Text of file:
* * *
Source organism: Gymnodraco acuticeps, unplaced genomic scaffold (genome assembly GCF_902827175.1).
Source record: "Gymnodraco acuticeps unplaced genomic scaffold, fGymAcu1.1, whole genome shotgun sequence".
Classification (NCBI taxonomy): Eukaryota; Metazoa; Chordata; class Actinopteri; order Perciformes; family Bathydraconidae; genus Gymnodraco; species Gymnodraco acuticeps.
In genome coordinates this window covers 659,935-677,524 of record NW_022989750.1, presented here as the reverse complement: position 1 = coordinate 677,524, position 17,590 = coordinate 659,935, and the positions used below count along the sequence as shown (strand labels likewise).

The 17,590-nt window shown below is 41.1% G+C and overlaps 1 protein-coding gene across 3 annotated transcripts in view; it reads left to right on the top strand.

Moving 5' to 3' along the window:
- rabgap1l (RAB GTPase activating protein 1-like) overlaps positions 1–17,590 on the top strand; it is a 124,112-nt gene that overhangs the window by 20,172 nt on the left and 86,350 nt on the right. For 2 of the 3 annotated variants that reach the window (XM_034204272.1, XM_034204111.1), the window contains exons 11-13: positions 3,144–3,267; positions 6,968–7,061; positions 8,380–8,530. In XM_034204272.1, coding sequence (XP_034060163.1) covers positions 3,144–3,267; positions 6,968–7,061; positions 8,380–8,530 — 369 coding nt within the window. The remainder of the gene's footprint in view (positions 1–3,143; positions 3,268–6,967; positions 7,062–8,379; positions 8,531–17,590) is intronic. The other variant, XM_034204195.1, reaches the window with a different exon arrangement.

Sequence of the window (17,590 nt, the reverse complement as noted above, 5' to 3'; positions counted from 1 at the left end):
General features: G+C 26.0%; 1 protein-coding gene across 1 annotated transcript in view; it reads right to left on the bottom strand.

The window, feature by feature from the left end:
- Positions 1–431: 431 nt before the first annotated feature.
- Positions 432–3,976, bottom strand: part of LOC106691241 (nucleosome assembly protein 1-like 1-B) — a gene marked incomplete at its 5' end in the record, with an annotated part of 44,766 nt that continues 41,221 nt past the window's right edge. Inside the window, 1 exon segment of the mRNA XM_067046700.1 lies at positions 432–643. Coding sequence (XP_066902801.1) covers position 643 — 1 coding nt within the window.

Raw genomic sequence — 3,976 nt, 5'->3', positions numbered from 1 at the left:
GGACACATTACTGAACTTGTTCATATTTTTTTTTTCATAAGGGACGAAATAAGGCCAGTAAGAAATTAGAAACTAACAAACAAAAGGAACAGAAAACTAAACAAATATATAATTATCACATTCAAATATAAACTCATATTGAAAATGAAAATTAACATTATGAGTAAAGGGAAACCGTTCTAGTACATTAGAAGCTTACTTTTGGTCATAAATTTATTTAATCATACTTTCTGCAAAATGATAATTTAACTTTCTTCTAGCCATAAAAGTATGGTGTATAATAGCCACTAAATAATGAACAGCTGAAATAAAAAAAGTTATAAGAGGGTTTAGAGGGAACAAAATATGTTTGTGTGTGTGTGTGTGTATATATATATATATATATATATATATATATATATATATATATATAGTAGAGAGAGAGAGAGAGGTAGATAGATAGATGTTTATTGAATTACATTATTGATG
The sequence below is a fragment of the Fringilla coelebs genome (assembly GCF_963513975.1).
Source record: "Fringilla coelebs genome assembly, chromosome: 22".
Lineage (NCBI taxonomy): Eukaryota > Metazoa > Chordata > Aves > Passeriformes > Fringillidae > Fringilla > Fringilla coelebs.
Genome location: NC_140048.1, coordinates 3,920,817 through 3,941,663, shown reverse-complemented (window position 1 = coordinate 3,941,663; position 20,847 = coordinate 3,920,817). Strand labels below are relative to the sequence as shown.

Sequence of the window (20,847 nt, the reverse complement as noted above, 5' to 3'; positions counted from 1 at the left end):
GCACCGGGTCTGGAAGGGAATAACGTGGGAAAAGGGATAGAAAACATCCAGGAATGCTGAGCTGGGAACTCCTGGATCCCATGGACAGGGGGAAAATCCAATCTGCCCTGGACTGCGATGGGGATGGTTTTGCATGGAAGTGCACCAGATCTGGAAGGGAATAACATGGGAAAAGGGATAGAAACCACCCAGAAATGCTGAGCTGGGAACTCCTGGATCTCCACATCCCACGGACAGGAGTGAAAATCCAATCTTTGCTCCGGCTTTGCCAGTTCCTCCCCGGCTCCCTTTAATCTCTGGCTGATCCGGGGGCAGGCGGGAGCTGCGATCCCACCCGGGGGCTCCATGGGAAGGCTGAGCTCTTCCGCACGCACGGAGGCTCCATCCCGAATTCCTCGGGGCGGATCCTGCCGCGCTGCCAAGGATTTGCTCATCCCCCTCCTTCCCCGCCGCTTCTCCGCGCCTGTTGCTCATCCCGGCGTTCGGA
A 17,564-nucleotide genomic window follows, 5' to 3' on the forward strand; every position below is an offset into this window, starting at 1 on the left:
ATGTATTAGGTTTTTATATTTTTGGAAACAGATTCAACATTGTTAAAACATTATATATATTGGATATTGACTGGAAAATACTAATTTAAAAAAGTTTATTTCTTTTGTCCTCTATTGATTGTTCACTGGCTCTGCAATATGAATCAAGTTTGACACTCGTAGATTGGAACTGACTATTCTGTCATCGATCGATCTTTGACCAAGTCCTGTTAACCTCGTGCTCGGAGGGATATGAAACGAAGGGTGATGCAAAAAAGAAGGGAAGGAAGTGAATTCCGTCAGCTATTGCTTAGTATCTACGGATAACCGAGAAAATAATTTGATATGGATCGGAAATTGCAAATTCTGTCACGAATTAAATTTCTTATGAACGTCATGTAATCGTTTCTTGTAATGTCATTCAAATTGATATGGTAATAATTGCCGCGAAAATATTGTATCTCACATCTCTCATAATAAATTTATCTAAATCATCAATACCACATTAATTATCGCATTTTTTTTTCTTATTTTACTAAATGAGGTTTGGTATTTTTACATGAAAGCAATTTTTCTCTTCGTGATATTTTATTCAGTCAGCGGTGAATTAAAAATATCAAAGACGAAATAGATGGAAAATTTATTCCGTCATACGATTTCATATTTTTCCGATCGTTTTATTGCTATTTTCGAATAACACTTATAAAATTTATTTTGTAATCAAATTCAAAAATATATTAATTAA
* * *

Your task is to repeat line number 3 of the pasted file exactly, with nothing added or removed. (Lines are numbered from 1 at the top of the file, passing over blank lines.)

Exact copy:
Classification (NCBI taxonomy): Eukaryota; Metazoa; Chordata; class Actinopteri; order Perciformes; family Bathydraconidae; genus Gymnodraco; species Gymnodraco acuticeps.